Music is the Lifeblood of Detroit

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Marcus Elliot was one of four Detroit-based musicians tapped for the Great Lakes Chamber Music Festival’s "Audio/Visual: Muse at the Museum" performance on June 15, 2018. Along with his close writing partner Michael Malis, the two are ready to take the city’s jazz and new music scenes by storm.

When jazz saxophonist Marcus Elliot composes songs, he begins by creating graphics and visual scenes of shapes and colors, adding words as he crafts a story, well before he begins thinking about notes and instrumentation.

"I like to visually lay out the story. I might use some words here and there, whatever I can do to get the story out," says Elliot, who has become well-known in Detroit’s vibrant jazz scene. "And then I begin to put music to the images and words. Once I have those main themes, I develop and connect them to one another. Then I do my best to make a rough draft."

It’s the same creative process Elliot was following as he composed an original jazz piece inspired by The Mandolin Player, a mid-20th century painting by John Thomas Biggers. The painting, part of the collection of the Charles H. Wright Museum of African American History, depicts an African-American musician strumming his mandolin, with a view of his impoverished community behind him. 

Elliot is among four Detroit-rooted prominent musicians in classical, jazz, hip hop and electronic music who have been tapped to create new works of their own, inspired by the Biggers painting. The others are FIT Siegel, Mahogany Jones and William Banfield, whose new string quartet, The Bigger Blues, will be performed by the San Francisco-based Thalea String Quartet.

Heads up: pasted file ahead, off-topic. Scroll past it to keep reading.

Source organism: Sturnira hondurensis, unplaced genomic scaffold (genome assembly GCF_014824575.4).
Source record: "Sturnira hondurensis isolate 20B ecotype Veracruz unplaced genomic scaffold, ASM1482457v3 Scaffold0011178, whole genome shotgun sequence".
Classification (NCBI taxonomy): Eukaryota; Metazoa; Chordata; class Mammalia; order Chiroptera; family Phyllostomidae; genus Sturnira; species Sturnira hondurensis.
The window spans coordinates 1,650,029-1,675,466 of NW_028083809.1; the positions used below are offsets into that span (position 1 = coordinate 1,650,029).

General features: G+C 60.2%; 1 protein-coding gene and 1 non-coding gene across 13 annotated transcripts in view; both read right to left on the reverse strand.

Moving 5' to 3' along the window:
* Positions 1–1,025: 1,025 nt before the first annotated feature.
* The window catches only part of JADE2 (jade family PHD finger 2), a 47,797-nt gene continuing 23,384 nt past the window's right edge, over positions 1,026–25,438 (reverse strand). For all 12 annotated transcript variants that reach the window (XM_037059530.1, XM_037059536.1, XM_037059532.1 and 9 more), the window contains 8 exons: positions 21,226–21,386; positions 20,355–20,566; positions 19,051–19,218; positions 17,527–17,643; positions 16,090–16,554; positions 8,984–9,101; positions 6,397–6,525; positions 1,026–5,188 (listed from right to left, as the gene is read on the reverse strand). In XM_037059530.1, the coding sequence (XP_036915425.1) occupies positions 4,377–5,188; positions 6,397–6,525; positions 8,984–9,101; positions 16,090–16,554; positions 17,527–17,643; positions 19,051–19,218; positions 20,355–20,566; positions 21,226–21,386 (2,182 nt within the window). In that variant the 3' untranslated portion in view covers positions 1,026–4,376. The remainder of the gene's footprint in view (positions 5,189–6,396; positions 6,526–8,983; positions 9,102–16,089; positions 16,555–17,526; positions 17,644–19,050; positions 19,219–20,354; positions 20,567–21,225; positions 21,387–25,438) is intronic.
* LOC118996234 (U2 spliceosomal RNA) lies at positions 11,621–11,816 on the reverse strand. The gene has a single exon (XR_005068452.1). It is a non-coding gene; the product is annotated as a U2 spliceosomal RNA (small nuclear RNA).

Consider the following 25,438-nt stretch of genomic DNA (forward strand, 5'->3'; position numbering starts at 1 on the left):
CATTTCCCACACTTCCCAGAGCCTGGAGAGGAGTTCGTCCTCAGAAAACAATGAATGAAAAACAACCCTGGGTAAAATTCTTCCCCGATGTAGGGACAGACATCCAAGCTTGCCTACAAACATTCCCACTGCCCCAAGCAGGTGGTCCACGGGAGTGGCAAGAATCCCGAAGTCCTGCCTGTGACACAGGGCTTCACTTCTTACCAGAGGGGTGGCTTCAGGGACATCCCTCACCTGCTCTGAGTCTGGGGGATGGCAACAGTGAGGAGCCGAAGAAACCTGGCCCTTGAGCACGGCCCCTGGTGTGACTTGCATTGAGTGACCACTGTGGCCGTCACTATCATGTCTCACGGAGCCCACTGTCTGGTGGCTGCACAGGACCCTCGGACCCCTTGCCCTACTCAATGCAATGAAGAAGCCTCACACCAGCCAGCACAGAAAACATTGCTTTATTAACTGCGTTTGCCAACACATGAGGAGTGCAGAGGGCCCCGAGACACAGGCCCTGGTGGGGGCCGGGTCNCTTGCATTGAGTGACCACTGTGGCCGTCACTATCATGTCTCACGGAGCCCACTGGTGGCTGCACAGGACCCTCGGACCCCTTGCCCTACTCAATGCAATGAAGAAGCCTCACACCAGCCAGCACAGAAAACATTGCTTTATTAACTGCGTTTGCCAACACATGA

The original works were performed on Friday, June 15 at the Wright Museum in Detroit. Dubbed "Audio/Visual: Muse at the Museum," the event was sponsored by the High Wire Lab, and supported in part by the John S. and James L. Knight Foundation and the Community Foundation for Southeast Michigan.

Elliot, a disciple of Detroit’s music scene who just earned his Master’s degree in jazz improvisation from the University of Michigan, found the opportunity to create music inspired by another medium challenging.

"I’m used to playing other people’s music or my own music," says Elliot, who performed weekly with the Marcus Elliot Quartet at Cliff Bell’s before heading to graduate school. "I never had to take something from a different medium and transfer that over to sound. It’s been a fun experience."

Elliot, who is just returning to the jazz scene, recently released a CD, Balance, with his musical partner and long-time friend, Michael Malis, a jazz pianist and composer. Malis calls the project a “true collaboration,” and notes the CD’s title was inspired by the pair’s ability to balance one another.

"It’s really a moody, atmospheric work," says Malis, who lives in Detroit’s Woodbridge neighborhood. "What we’re trying to do on our album and our performances is break open the spaces we live in -- that our listeners live in, the places we live in emotionally."